Psychological outcomes related to exome and genome sequencing result disclosure: a meta-analysis of seven Clinical Sequencing Exploratory Research (CSER) Consortium studies

Jill O. Robinson, Julia Wynn, Barbara Biesecker, Leslie G. Biesecker, Barbara Bernhardt, Kyle B. Brothers, Wendy K. Chung, Kurt D. Christensen, Robert C. Green, Amy L. McGuire, M. Ragan Hart, Ida Griesemer, Donald L. Patrick, Christine Marie Rini, David Veenstra, Angel M. Cronin, Stacy W. Gray*

*Corresponding author for this work

Research output: Contribution to journalArticlepeer-review

13 Scopus citations

Abstract

Purpose: As exome and genome sequencing (ES/GS) enters the clinic, there is an urgent need to understand the psychological effects of test result disclosure. Through a Clinical Sequencing Exploratory Research (CSER), phase 1 (CSER1) Consortium collaboration, we evaluated participants’ psychological outcomes across multiple clinical settings. Methods: We conducted a random effects meta-analysis of state anxiety (Hospital Anxiety and Depression Scale [HADS]/Generalized Anxiety Disorder 7-item), depressive symptoms (HADS/Personal Health Questionnaire 9-item), and multidimensional impact (i.e., test-related distress, uncertainty and positive impact: modified Multidimensional Impact of Cancer Risk Assessment/Feelings About Genomic Testing Results scale). Results: Anxiety and depression did not increase significantly following test result disclosure. Meta-analyses examining mean differences from pre- to postdisclosure revealed an overall trend for a decrease in participants’ anxiety. We observed low levels of test-related distress and perceptions of uncertainty in some populations (e.g., pediatric patients) and a wide range of positive responses. Conclusion: Our findings across multiple clinical settings suggest no clinically significant psychological harms from the return of ES/GS results. Some populations may experience low levels of test-related distress or greater positive psychological effects. Future research should further investigate the reasons for test-related psychological response variation.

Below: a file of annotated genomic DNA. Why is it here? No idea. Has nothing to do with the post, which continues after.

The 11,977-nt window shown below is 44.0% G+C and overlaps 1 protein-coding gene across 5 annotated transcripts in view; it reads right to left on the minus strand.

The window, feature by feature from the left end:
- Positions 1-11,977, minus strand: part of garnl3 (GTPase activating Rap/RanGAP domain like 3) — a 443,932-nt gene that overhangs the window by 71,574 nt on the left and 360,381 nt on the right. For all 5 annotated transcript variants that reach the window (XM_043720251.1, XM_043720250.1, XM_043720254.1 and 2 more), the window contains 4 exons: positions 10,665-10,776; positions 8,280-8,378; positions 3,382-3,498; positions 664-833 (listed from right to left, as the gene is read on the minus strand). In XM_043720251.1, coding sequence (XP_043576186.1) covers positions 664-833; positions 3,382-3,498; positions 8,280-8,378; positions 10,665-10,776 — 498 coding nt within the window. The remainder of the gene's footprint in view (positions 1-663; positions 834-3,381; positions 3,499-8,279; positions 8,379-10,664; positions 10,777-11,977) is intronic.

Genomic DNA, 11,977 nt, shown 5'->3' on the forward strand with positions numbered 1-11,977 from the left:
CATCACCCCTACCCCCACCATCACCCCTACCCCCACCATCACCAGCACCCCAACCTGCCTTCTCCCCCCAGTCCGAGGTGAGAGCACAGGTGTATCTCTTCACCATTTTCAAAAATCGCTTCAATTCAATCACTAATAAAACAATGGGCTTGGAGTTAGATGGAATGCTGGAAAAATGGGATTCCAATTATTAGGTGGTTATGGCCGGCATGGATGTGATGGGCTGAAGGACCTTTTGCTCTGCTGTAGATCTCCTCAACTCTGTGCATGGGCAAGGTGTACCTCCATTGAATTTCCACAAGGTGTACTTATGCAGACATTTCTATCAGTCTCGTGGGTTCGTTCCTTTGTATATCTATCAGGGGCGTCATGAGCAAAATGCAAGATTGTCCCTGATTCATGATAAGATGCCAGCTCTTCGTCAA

Original languageEnglish (US)
Pages (from-to)2781-2790
Number of pages10
JournalGenetics in Medicine
Volume21
Issue number12
DOIs
StatePublished - Dec 1 2019

Keywords

  • exome sequencing
  • genome sequencing
  • patient-reported outcomes
  • psychological effect
  • return of results

ASJC Scopus subject areas

  • Genetics(clinical)

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